Bahai News - Unity in diversity is most fascinating aspect of Bahai Monday 7 February 2000

'Unity in diversity is most fascinating aspect of Bahai'

By Roli Srivastava

MUMBAI: ``It is the principle of unity in diversity that fascinates me most about the Bahai faith and when it works, it is exciting to be a part of it,'' says Paula Drewek, a professor of humanities and religious sciences in the Macomb Community College at Michigan, doing a cross-culture study of two diverse Bahai communities-- India and Canada. Ms Drewek was in the city recently.

Having started her research eight years ago, she believes that though there are diverse cultures in the world, a harmonious and a workable human community can still be created. ``And that's the Bahai principle,'' she adds.

The pragmatic reason for selecting India for this comparative study with Canada was that people here could converse in English. ``Secondly, I wanted to pick up a culture that was very different from the West, and India fit the bill on both counts,'' she says.

Her study is an interesting blend of findings that are peculiar to each culture. The common factor shared by the two communities is their vision of the future, which is also found in the sacred writings of the Bahai, she notes, adding that the values and beliefs of both were also similar to a great extent.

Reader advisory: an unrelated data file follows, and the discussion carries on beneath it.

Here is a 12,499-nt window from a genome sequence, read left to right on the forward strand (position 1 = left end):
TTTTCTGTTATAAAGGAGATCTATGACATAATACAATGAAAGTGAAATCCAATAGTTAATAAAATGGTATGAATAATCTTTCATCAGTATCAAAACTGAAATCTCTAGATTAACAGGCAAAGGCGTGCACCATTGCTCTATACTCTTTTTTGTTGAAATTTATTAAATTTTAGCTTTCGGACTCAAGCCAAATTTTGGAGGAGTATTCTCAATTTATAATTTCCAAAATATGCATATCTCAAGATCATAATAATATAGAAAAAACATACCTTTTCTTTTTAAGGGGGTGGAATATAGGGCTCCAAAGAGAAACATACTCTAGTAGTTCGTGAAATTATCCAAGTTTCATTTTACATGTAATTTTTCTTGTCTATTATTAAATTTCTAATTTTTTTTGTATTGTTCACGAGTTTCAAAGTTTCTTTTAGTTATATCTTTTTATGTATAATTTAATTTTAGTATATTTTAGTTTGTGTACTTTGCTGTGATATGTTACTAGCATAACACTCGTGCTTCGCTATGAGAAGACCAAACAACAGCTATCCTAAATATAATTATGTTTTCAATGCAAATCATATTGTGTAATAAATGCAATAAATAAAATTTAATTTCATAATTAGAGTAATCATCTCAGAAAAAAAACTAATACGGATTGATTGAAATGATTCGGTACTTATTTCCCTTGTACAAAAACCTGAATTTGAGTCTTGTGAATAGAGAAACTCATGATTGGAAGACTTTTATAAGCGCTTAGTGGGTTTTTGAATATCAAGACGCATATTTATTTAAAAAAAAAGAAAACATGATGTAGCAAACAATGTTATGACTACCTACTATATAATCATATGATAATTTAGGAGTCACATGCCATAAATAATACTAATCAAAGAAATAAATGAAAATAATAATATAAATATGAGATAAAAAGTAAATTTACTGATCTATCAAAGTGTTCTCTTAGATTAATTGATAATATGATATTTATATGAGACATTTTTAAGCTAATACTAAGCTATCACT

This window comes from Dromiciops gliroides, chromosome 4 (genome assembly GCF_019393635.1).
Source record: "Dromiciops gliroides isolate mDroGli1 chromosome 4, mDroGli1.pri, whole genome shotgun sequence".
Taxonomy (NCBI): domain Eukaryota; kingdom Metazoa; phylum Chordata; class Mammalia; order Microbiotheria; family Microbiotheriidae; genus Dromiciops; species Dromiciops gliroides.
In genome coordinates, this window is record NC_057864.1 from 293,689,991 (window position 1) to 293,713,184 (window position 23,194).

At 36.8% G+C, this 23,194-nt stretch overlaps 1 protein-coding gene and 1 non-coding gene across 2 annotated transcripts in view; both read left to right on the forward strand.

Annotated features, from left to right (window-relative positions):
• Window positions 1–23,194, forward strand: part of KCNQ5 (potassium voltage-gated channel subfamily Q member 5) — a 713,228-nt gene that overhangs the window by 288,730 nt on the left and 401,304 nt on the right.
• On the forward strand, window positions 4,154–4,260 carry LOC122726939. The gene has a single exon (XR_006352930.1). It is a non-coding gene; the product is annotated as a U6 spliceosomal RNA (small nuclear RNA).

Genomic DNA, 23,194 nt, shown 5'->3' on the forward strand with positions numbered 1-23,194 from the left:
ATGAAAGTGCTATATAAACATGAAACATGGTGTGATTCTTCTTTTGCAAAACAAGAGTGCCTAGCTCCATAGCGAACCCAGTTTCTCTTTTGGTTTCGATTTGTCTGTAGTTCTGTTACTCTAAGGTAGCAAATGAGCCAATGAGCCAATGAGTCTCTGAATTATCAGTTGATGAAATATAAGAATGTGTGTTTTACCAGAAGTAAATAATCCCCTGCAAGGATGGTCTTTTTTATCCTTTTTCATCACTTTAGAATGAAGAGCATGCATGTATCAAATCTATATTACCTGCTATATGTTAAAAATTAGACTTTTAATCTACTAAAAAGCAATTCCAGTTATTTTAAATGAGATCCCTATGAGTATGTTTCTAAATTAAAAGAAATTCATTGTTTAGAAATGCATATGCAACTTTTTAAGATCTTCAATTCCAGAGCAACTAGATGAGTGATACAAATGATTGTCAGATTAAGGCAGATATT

But, while the Canadian community reflected rational thinking, individualism and well developed understanding abilities, the Indian counterparts were more obedient and showed a greater degree of focus and devotion. ``They work with various perspectives, which is not essentially rational,'' she says. Moreover, the Indian Bahai community showed more respect for parents.

But, unlike Canada, India is a land of several religions that coexist. Thus, shades of other religions were visible in the Indian Bahais, as Ms Drewek says, ``Yes, there were residues of the previous faiths of people, and some Bahais were not willing to let go of those beliefs.'' This was another difference that she came across during her study.

Ms Drewek has been following the Bahai faith ever since her teenage years, and holds that her study is not a move to promote the faith. ``I just want to serve the faith and write about it with enough information and understanding,'' she adds. To garner adequate information, she has travelled across the country and met a cross-section of people, to analyse their growth pattern and their community lives.

According to her, this faith helps an individual grow to his or her fullest capacity. Equality of genders and living life on spiritual values are also emphasised in the teachings of the Bahai faith. However, the main principle of the faith is that material growth should be balanced with spiritual progress, the latter being more important. The teachings also advocate unity between cultures and religions.

India fascinates her and her third visit to the country was yet another interesting journey. A professor of religious studies, Ms Drewek was always attracted by Indian religions. ``But, the actual practice of religion that I witnessed here, disillusioned me as it was more mechanical than heartfelt. The practice lacks the power to illumine the spirit,'' she says.

Ms Drewek plans to keep visiting the country as she believes that her visits here teach her a lesson of love and hospitality.


©Copyright 2000, The Times of India
Original Story

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